A creative peek

A creative peek

Local artists open their studios for the Artist Studio Tour and Sale

By Lara Donnelly

Examples of some of the works of art on display during the Artist Studio Tour and Sale in Yellow Springs.

Examples of some of the works of art on display during the Artist Studio Tour and Sale in Yellow Springs.

Yellow Springs is a town known for its eclectic and elegant art scene. But how many times do visitors get to meet the artists? The Yellow Springs Artist Studio Tour and Sale makes that possible, and art-lovers in the area certainly take notice. People come from all over the state to get their chance at a peek into local artists’ worlds.

The tour is organized by Lisa Goldberg and Pam Geisel, both Yellow Springs artists. Goldberg creates unique ceramics, and Geisel is an unconventional and talented quilter. They take on the task of recruiting Ohio artists with impressive portfolios and this year they have definitely succeeded.

This tour will be the 11th, a testament to the ongoing popularity of the event. This year, 27 artists will show their work in eight different locations, in “more mediums that we’ve ever had,” said Goldberg.

Artists like the studio tour because it gets their names out in the Dayton area. They can talk to visitors about custom work and commissions, or just build relationships with future customers.

It’s also a good time for amateur art lovers to get to know artists and their processes. The studio tour demystifies the art world for visitors, and answers some questions about the price of fine art.

“The more we can educate them,” said Goldberg, “the more they understand why what we make and sell does not cost the same as what Target makes and sells.” She went on to mention the costs of equipment and raw materials, as well as the time and effort artists put into their work.

Alice Basora Young, a jeweler and bead-maker, is returning to the tour for her second year. She said she enjoys establishing a rapport with people who come to see her on the tour. One woman she met on last year’s tour has come to every one of her shows since then, sometimes just to say “Hi.”

Basora Young also looks at the tour as an opportunity for education. “I think there’s a lot of people interested in how [art] is made, rather than just what it looks like,” she said. “I’ve had a lot of people interested in how I do what I do.”

Basora Young is one of just many interesting artists on the studio tour. Geisel and Goldberg will both be showing their art, along with an encaustic painter, a sculptor, a printer, several potters and many more.

With so many participating artists, space is an issue. Visitors would never have time to visit 27 different studios. In recent years, the studio tour has morphed to accommodate multiple artists in each studio. This year, for instance, Geisel will share her quilting studio with a potter, a painter and an artist who creates unique glass lampwork beads.

“It’s a bigger draw” if there are several kinds of art at a location, Geisel said. “What if someone doesn’t like quilts but likes beads?” If they come for the glass beads, she said, they might end up liking the quilts and paintings too.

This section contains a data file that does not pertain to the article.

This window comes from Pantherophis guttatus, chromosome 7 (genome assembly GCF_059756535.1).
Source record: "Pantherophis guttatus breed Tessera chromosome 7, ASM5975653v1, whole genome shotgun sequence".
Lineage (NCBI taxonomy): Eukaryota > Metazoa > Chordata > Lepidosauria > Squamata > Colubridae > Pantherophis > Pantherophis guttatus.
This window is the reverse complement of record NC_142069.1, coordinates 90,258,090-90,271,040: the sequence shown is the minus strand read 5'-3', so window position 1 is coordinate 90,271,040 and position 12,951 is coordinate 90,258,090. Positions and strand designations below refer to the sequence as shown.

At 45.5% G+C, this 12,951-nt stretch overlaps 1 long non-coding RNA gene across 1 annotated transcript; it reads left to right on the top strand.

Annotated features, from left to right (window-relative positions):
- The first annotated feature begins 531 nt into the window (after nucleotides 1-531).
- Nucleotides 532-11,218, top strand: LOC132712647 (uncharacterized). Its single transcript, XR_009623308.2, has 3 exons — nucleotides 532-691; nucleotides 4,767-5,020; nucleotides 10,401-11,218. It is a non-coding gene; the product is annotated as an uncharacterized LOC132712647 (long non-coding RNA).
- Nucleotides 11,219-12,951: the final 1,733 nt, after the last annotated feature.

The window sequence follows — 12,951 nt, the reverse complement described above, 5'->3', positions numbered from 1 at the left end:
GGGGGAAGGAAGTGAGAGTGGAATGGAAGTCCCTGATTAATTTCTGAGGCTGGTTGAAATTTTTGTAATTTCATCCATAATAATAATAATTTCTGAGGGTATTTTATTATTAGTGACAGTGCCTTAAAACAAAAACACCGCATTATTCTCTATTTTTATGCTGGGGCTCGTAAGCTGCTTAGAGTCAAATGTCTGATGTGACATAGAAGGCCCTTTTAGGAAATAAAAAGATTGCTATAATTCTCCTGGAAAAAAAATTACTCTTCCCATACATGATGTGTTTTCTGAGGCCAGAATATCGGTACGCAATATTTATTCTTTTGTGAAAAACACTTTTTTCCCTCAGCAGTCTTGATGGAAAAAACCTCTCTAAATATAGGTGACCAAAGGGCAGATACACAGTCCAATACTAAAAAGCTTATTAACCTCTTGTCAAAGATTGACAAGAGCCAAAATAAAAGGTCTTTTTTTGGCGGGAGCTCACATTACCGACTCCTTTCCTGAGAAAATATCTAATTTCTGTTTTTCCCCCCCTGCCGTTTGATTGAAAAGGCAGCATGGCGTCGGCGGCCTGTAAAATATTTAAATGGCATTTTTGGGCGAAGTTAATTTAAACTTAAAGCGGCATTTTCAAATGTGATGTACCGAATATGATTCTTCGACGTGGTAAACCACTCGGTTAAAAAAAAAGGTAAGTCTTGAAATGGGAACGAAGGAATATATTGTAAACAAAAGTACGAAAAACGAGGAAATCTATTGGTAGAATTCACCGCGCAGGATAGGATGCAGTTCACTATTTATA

Grouping the artists together has been fun for them too.

“We get to meet artists that we wouldn’t necessarily know,” said Goldberg.

Because artists are attached to their studios all weekend, they can’t go out and take the tour. With more than one artist in each studio, artists get to see some of the outstanding variety of work on display.

And it is outstanding. Many of the artists on the studio tour don’t show their work very often. For a few of them, the tour is one of the only times the public can see their work. For instance, said Goldberg, one of the potters, Kevin Tunstall, “is coming back from a long break [from potting] with a totally new line of work that has only been shown once before, for two hours.”

If the studio tour is sounding like a good weekend activity, write it on your calendar now and start making your reservations. Shops, restaurants and parking spaces fill up quickly.

“You can’t get into the Winds if you don’t have a reservation,” said Geisel.

Goldberg added that business owners in Yellow Springs say it is one of their busiest weekends of the year.

Even if you can’t find an empty seat in any of the local restaurants, no one leaves the studio tour hungry. Each studio will provide some food and drinks for guests. Goldberg said that there is usually a glut of seasonally spiced cider from Pfieffer Orchards, just outside of town.

The Yellow Springs Artist Studio Tour and Sale will take place Saturday, Oct. 15 and Sunday, Oct. 16 from 10 a.m. to 6 p.m. Visitors are encouraged to bring their curiosity, questions and love of art. The artists will be happy to teach, sell and talk shop. For more information on the Yellow Springs Artist Studio Tour and Sale, visit www.ysarts.org.

Reach DCP freelance writer Lara Donnelly at LaraDonnelly@DaytonCityPaper.com.

One Response to “A creative peek” Subscribe

  1. Libby Rudolf October 19, 2011 at 7:24 pm #

    Great article Lara – I especially like the featured painting! It was my first year doing the show as an artist. I have always gone however. The show was very well attended and all 4 artists at my studio location sold plenty of their art. We estimate that at least 350 people came to drive the whole tour.

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